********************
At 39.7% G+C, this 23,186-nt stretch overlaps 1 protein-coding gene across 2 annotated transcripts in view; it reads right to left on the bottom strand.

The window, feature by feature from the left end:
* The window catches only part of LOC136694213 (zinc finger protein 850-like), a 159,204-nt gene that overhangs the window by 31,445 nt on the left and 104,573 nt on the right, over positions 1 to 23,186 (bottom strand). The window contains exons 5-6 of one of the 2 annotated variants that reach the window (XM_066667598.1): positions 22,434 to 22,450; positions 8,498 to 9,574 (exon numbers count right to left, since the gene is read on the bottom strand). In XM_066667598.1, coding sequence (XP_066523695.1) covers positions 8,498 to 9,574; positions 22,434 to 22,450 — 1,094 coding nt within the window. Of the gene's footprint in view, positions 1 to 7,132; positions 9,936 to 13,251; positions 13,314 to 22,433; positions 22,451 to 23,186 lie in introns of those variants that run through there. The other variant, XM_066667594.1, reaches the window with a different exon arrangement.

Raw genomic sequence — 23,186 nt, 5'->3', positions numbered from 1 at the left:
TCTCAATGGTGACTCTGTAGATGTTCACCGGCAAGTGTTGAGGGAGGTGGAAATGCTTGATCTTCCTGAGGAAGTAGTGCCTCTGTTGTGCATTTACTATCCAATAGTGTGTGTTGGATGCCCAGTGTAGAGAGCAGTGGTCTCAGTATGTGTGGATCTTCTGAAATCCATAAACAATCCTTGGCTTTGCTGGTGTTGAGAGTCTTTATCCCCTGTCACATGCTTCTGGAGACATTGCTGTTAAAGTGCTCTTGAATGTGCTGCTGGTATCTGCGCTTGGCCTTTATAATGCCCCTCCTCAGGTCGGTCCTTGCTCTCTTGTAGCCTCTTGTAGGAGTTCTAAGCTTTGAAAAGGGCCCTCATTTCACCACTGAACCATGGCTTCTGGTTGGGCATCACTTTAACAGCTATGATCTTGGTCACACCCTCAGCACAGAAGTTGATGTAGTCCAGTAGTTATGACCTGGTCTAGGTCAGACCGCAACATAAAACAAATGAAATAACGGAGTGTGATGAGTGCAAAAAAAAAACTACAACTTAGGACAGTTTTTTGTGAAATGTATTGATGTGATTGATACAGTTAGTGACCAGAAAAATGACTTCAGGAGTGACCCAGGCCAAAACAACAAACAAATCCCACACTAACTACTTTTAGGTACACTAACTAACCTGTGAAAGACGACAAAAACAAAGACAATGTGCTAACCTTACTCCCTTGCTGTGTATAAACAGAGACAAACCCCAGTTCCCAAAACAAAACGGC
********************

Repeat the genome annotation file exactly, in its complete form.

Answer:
At 39.7% G+C, this 23,186-nt stretch overlaps 1 protein-coding gene across 2 annotated transcripts in view; it reads right to left on the bottom strand.

The window, feature by feature from the left end:
* The window catches only part of LOC136694213 (zinc finger protein 850-like), a 159,204-nt gene that overhangs the window by 31,445 nt on the left and 104,573 nt on the right, over positions 1 to 23,186 (bottom strand). The window contains exons 5-6 of one of the 2 annotated variants that reach the window (XM_066667598.1): positions 22,434 to 22,450; positions 8,498 to 9,574 (exon numbers count right to left, since the gene is read on the bottom strand). In XM_066667598.1, coding sequence (XP_066523695.1) covers positions 8,498 to 9,574; positions 22,434 to 22,450 — 1,094 coding nt within the window. Of the gene's footprint in view, positions 1 to 7,132; positions 9,936 to 13,251; positions 13,314 to 22,433; positions 22,451 to 23,186 lie in introns of those variants that run through there. The other variant, XM_066667594.1, reaches the window with a different exon arrangement.

Raw genomic sequence — 23,186 nt, 5'->3', positions numbered from 1 at the left:
TCTCAATGGTGACTCTGTAGATGTTCACCGGCAAGTGTTGAGGGAGGTGGAAATGCTTGATCTTCCTGAGGAAGTAGTGCCTCTGTTGTGCATTTACTATCCAATAGTGTGTGTTGGATGCCCAGTGTAGAGAGCAGTGGTCTCAGTATGTGTGGATCTTCTGAAATCCATAAACAATCCTTGGCTTTGCTGGTGTTGAGAGTCTTTATCCCCTGTCACATGCTTCTGGAGACATTGCTGTTAAAGTGCTCTTGAATGTGCTGCTGGTATCTGCGCTTGGCCTTTATAATGCCCCTCCTCAGGTCGGTCCTTGCTCTCTTGTAGCCTCTTGTAGGAGTTCTAAGCTTTGAAAAGGGCCCTCATTTCACCACTGAACCATGGCTTCTGGTTGGGCATCACTTTAACAGCTATGATCTTGGTCACACCCTCAGCACAGAAGTTGATGTAGTCCAGTAGTTATGACCTGGTCTAGGTCAGACCGCAACATAAAACAAATGAAATAACGGAGTGTGATGAGTGCAAAAAAAAAACTACAACTTAGGACAGTTTTTTGTGAAATGTATTGATGTGATTGATACAGTTAGTGACCAGAAAAATGACTTCAGGAGTGACCCAGGCCAAAACAACAAACAAATCCCACACTAACTACTTTTAGGTACACTAACTAACCTGTGAAAGACGACAAAAACAAAGACAATGTGCTAACCTTACTCCCTTGCTGTGTATAAACAGAGACAAACCCCAGTTCCCAAAACAAAACGGC